I love visiting the past. The nostalgia and memories are great. But like with the cars, I've adapted to the technology and ways of today. And, there's a reason that the rearview mirror was designed to be a lot smaller than the windshield.

Enjoy the memories and where we've come from, but celebrate the present and where you're going. Every decade has its own surprises.

The '69 Mustang's dashboard

The '69 Mustang's dashboard

This is where roll down the window comes from...

This is where roll down the window comes from...

My 2015 Mustang

My 2015 Mustang

"It's a Great Time to be a Geek!" - Ideas for Writers

I returned this week from the Gartner IT Operations Strategies and Solutions Summit in Orlando, Florida. It's a "Great Time to be a Geek!" Technology is always changing, and there will be exponentially more devices and applications in the next five years that will access the Internet. It's mind-boggling.

Good writers are always looking for ideas - no matter where they are. I came up with a great plot line for my PI series. Here's some of what I learned:

  • There are already smart elevators that use scans to get to your floor, rather than buttons.
  • There are mining operations with computer-driven equipment, including trucks.  The biggest problem they had was with the ruts in the road. All of the trucks took the same path back and forth, and caused a lot of damage. The operators had to program a variety of algorithms to save the mining roads.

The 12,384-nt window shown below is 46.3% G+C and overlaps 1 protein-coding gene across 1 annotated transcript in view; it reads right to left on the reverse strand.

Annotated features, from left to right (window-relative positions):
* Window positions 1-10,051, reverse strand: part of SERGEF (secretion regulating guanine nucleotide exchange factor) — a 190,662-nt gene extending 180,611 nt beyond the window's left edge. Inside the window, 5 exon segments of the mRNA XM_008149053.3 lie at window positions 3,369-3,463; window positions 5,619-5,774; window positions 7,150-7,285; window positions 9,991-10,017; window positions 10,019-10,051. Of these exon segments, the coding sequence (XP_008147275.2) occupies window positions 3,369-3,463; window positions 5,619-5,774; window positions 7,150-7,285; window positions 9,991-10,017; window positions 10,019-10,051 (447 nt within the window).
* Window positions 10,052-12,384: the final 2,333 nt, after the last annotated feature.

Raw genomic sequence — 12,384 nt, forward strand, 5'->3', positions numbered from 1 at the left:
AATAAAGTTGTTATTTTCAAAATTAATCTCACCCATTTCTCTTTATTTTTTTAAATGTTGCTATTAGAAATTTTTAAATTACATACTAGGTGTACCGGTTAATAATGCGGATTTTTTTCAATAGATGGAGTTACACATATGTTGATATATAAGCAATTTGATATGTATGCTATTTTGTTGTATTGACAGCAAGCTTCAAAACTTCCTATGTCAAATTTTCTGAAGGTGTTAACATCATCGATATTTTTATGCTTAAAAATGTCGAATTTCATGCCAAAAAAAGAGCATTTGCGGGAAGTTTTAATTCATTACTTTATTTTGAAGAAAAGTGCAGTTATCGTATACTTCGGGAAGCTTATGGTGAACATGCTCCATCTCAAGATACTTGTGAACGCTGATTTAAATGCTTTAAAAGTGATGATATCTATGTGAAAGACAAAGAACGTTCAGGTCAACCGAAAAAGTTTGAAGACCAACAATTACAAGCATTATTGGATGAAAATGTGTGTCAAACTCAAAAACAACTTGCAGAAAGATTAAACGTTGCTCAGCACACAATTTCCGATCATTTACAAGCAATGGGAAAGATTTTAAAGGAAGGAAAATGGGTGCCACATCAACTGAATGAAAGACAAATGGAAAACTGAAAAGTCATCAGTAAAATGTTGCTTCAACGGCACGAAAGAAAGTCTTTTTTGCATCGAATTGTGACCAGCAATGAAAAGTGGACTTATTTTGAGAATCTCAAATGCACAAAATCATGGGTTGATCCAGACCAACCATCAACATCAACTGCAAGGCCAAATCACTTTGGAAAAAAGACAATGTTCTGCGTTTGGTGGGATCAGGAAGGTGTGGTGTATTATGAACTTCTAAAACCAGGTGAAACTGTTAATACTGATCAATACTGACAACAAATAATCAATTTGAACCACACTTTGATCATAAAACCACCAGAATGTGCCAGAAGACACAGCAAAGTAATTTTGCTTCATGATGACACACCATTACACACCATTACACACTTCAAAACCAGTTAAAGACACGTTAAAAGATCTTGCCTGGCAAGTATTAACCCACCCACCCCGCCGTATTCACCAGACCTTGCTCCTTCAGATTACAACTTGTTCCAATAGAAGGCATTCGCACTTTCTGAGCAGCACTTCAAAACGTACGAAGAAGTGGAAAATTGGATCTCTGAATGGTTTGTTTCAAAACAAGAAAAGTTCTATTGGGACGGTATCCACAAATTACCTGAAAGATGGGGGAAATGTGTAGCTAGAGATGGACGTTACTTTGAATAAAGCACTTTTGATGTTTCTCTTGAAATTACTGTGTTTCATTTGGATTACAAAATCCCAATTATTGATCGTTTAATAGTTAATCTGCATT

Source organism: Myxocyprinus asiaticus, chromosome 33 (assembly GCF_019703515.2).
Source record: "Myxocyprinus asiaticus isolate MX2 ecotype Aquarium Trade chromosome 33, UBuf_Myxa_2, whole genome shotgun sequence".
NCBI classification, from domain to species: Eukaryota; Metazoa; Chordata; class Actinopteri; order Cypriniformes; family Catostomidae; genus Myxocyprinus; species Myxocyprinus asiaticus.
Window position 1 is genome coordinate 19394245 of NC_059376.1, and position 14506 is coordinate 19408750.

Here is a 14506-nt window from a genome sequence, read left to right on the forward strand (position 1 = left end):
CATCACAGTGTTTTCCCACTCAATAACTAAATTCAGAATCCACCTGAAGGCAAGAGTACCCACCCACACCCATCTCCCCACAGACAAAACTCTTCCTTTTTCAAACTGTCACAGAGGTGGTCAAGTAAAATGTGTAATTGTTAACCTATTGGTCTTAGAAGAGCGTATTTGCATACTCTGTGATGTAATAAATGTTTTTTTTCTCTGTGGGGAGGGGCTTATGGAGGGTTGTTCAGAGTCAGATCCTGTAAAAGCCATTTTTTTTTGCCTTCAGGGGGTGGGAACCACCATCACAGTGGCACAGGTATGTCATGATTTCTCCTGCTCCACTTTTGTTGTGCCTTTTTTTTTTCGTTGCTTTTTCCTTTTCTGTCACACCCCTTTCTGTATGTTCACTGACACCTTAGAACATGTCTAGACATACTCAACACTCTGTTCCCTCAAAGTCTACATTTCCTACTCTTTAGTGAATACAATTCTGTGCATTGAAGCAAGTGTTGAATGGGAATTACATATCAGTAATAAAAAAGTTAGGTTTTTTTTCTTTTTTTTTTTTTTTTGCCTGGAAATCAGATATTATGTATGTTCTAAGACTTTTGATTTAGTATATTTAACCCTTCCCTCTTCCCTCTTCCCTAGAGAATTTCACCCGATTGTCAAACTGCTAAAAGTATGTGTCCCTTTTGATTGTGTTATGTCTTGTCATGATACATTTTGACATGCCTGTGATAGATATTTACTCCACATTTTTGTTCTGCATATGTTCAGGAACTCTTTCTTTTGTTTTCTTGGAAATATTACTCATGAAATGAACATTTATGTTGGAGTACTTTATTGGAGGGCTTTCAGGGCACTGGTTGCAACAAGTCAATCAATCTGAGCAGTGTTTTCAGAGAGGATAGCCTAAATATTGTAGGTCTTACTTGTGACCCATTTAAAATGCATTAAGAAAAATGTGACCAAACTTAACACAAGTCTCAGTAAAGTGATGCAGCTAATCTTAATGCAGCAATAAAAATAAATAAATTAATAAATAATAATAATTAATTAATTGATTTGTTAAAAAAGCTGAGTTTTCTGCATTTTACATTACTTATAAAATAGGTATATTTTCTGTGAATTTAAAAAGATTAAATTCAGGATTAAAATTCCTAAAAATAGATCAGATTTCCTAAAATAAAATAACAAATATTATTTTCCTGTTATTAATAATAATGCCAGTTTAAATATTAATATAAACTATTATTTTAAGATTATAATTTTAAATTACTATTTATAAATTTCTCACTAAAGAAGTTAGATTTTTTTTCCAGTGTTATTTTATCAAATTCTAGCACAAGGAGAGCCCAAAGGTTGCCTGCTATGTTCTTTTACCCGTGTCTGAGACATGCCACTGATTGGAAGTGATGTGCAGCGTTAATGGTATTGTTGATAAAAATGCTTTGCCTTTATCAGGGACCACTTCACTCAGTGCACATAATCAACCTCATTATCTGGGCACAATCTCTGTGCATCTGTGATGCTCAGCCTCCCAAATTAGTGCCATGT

• Ethical reviews are important with technology. For example, should medical devices be blue-tooth-enabled for monitoring? It's a great way for your physician to monitor you, but what happens if it's hacked? Think about the possibilities for legal and medial thrillers.
  • Everything is possible, and nothing is certain. Sounds like a lot of change in the future. As a writer, you do need to be careful when mentioning specific technology unless your work is set in a specific time period. Fax machines and flip phones are out of date.
  • By 2020, over 25 BILLION things will be connected to the Internet. In addition to phones, tablets, and laptops, things like printers, copiers, cars, hospital beds, and refrigerators will be reporting data or communicating to other devices and services.
  • Work is now an activity and not a place. People can work anywhere, anytime.